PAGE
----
herald

Tuesday 12 December 2017

Padraig O'Morain: Why the HSE cannot be trusted to protect our children

New guidelines on how the HSE should handle the death of children in care would be a step in the right direction but for one thing.

This is that the HSE has shown itself to be a deeply dysfunctional organisation when it comes to child protection.

That these guidelines have been introduced at all illustrates how dysfunctional the HSE can be.

Under the new guidelines, the HSE must notify the Health Information and Quality Authority within 48 hours of the death of children in care.

HIQA also wants reports of investigations into such deaths to be published within 30 days of being completed. Why in heaven's name does the HSE have to be told to do things that should be standard practice anyway?

Clearly, HIQA and its chief inspector of social services Dr Marion Whitton, have little faith that the HSE will do the right thing unless it is obliged to do so. Indeed she pointed out yesterday that public confidence in the review process had been shaken.

After all, we know the report of the investigation into the death of Tracey Fay was published only because Fine Gael laid it before the Oireachtas. The HSE's astonishing response -- this is really Alice in Wonderland territory -- was to demand that Fine Gael take the report back.

Then it emerged that another 23 children died in the care of the HSE in ten years, leading Minister for Children Barry Andrews TD to set up the Child Death Review Group to examine the HSE files on these cases.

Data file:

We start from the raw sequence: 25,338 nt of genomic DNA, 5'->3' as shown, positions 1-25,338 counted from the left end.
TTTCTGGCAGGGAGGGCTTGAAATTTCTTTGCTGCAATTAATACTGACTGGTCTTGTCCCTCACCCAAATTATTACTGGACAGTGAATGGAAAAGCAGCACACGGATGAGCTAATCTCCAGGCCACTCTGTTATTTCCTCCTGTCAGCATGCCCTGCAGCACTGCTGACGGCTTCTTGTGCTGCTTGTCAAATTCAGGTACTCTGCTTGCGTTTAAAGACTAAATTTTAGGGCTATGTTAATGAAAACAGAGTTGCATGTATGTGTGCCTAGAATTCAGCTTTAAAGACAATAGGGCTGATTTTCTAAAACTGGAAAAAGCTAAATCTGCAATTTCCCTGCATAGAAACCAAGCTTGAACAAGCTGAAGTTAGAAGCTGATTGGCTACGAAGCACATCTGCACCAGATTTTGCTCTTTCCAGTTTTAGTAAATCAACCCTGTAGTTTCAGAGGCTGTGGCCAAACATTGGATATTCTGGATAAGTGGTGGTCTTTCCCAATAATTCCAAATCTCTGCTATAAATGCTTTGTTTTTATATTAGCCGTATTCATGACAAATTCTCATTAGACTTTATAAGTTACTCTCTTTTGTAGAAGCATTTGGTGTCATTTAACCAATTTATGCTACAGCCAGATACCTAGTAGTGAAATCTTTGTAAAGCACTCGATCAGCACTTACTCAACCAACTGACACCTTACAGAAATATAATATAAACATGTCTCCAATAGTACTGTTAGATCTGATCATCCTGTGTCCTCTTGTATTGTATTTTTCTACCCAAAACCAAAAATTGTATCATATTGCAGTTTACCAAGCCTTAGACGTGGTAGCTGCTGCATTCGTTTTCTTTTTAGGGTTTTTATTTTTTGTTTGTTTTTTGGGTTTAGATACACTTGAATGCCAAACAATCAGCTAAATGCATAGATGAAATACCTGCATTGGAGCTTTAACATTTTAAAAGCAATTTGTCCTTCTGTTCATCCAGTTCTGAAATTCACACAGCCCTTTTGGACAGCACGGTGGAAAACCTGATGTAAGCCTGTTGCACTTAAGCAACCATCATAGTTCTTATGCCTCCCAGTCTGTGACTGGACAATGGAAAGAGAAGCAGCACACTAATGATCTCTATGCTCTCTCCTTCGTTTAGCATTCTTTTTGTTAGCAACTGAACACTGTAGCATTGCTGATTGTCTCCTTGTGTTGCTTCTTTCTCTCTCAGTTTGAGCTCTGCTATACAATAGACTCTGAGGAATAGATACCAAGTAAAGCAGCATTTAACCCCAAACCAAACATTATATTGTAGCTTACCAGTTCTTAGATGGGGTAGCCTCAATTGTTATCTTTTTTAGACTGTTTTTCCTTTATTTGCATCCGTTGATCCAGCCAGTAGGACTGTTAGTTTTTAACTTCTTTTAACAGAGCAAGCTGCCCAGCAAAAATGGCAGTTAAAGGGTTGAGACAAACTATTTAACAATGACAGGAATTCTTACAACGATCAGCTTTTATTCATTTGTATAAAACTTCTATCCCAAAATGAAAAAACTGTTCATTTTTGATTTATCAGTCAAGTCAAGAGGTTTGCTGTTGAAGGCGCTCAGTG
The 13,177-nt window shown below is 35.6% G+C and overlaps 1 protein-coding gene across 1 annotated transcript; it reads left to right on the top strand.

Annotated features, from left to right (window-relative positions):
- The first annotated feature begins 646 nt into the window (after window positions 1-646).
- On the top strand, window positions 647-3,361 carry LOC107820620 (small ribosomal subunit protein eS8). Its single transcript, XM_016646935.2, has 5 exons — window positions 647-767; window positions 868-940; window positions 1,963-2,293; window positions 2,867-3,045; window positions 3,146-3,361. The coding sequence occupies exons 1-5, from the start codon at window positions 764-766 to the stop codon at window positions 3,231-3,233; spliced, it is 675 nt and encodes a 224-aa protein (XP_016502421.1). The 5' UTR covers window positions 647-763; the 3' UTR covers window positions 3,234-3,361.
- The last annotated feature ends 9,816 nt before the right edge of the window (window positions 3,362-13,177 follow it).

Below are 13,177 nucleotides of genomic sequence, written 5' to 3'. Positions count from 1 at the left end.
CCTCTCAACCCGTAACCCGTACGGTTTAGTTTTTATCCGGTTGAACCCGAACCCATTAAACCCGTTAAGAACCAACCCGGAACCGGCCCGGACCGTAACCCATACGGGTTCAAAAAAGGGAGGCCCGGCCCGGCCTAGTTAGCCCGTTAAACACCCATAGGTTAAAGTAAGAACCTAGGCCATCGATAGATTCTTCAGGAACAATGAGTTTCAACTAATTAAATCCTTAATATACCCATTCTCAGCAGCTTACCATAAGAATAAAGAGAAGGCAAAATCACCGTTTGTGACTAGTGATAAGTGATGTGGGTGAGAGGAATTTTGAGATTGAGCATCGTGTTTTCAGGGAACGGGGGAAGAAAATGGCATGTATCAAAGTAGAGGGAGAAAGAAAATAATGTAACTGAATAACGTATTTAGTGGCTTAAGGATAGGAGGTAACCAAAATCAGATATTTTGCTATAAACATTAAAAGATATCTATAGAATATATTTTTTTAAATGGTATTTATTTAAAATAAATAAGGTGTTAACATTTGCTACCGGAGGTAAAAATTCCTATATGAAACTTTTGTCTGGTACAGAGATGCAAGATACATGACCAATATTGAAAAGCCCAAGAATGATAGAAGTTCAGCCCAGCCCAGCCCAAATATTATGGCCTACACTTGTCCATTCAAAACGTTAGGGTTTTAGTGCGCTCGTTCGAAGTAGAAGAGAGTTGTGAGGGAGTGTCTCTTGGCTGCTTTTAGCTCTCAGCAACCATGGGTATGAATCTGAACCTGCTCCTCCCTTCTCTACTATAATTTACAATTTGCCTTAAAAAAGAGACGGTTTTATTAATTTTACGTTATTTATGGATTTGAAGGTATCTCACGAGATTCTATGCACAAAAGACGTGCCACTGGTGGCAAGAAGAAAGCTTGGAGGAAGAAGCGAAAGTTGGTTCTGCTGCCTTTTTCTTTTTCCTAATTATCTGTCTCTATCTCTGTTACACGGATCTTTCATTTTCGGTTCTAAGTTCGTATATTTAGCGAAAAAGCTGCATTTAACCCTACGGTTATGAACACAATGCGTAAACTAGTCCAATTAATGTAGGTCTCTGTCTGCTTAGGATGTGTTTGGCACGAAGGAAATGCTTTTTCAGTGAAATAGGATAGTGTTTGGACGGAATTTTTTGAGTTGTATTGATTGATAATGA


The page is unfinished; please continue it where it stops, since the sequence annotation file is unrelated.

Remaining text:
I have no doubt that the story of some of these children will reveal a further sorry saga of the incapacity of the child protection services to do their job.

That incapacity is due partly to underfunding -- but a major part of the problem is that child protection gets lost in the big machine that is the HSE.

Yes, the HSE must be made to report deaths to HIQA and to publish its reports into these deaths without having to be pushed into it.

But is that enough? This is the organisation that recruited foster parents without having them fully vetted.

This is the organisation that leaves almost a third of foster parents without a social worker in Dublin.

This is the organisation that often doesn't get around to looking into expressions of concern about children. That much is clear from investigations by the Children's Ombudsman, Emily Logan and from statements by social work organisations. How could it be otherwise, given that child protection is under the same HSE umbrella as the hospitals, community health services and other demanding sections of the health service?

As the HSE lurches from one crisis to another -- sometimes of its own making, sometimes not -- the case for transferring child protection to a separate, effective body grows stronger and stronger.

Such a body could make better use of child protection resources than the HSE.

In the absence of such a transfer, the guidelines on reporting of deaths may do little to change the reality of the lives of children who need protection.

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